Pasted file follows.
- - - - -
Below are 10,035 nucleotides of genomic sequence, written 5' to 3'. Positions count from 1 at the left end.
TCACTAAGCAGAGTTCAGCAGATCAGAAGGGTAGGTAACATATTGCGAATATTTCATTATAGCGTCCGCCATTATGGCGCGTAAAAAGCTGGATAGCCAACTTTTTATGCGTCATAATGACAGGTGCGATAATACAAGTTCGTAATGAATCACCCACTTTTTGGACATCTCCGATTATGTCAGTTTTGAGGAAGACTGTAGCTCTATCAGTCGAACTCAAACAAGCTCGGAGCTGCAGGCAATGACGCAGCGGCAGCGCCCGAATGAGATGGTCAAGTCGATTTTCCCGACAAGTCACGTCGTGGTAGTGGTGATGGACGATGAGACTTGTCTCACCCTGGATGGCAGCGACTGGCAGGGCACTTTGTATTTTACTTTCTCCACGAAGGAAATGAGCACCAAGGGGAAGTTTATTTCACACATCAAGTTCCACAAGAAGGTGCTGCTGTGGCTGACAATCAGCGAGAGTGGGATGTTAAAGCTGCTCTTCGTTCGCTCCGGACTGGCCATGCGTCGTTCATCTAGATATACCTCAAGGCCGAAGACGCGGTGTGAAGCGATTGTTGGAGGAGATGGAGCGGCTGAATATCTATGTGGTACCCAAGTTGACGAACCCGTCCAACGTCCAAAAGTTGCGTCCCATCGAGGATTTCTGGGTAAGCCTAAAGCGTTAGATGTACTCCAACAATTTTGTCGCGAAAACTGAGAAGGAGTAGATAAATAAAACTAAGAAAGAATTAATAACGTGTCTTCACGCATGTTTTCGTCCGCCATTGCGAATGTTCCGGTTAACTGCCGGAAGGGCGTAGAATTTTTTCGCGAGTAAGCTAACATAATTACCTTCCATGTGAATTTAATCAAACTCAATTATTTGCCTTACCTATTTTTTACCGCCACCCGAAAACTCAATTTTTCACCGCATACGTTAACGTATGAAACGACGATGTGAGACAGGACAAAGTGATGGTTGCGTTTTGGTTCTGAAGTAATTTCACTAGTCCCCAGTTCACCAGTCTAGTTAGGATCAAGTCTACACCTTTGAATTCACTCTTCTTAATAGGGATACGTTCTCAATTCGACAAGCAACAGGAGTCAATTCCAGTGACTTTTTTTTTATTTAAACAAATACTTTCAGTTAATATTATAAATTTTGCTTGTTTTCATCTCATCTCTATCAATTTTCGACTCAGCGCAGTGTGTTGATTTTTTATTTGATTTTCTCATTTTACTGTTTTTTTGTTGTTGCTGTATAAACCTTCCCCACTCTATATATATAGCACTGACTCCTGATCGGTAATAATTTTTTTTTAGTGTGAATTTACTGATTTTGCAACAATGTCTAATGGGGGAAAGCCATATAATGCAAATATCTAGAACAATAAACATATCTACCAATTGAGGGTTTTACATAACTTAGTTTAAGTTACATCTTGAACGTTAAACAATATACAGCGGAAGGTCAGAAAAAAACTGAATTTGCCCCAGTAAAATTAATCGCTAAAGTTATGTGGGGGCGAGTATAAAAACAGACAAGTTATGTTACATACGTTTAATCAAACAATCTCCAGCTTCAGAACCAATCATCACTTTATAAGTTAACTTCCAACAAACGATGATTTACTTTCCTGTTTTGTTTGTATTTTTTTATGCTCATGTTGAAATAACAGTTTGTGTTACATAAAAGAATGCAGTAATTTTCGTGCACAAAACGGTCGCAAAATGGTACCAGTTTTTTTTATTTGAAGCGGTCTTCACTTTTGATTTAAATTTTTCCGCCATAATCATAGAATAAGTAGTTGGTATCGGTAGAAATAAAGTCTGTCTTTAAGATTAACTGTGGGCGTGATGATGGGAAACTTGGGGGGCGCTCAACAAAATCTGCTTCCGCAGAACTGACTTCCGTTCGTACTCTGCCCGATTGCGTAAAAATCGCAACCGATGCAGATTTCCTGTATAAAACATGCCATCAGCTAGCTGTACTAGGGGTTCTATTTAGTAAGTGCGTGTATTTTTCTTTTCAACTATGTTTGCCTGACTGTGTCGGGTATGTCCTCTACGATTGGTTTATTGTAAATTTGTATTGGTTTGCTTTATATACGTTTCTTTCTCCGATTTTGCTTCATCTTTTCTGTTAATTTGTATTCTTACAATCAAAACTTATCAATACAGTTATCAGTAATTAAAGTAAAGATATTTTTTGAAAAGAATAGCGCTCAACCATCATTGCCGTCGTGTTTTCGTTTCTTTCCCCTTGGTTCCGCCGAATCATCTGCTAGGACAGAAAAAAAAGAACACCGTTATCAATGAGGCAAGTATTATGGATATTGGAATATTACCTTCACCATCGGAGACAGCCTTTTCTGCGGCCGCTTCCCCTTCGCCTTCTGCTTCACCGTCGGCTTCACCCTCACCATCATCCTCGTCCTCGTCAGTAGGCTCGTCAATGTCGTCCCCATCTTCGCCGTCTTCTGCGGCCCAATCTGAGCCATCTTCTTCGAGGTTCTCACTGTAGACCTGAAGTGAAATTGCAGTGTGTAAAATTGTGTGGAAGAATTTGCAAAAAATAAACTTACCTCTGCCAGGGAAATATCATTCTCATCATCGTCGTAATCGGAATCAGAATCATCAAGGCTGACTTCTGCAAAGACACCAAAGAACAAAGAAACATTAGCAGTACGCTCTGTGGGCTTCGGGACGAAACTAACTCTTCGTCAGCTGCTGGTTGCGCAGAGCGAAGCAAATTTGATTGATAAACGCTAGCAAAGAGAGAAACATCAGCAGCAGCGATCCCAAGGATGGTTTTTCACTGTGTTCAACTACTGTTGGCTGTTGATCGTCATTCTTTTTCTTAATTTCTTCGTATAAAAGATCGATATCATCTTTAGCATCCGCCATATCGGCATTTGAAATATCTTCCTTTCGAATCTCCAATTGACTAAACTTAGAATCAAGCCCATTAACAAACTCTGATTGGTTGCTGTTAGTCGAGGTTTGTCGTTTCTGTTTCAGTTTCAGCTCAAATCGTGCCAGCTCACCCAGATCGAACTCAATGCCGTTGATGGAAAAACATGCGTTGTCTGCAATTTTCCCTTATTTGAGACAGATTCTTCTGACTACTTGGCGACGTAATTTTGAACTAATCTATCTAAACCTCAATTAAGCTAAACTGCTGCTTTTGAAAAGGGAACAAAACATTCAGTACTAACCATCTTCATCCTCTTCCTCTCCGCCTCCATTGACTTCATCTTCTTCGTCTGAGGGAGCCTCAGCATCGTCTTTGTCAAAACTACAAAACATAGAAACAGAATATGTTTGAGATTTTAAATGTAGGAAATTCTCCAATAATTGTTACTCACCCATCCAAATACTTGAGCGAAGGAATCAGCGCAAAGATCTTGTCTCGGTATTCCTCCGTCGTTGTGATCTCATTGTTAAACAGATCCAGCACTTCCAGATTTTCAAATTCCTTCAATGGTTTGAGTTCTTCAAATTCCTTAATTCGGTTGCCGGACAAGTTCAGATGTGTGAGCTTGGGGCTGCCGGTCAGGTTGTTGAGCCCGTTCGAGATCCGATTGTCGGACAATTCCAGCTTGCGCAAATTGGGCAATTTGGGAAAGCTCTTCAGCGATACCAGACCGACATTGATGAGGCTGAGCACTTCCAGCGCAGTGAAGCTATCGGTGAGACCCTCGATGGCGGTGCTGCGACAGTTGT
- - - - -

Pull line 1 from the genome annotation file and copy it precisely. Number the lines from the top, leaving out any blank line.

Below are 10,035 nucleotides of genomic sequence, written 5' to 3'. Positions count from 1 at the left end.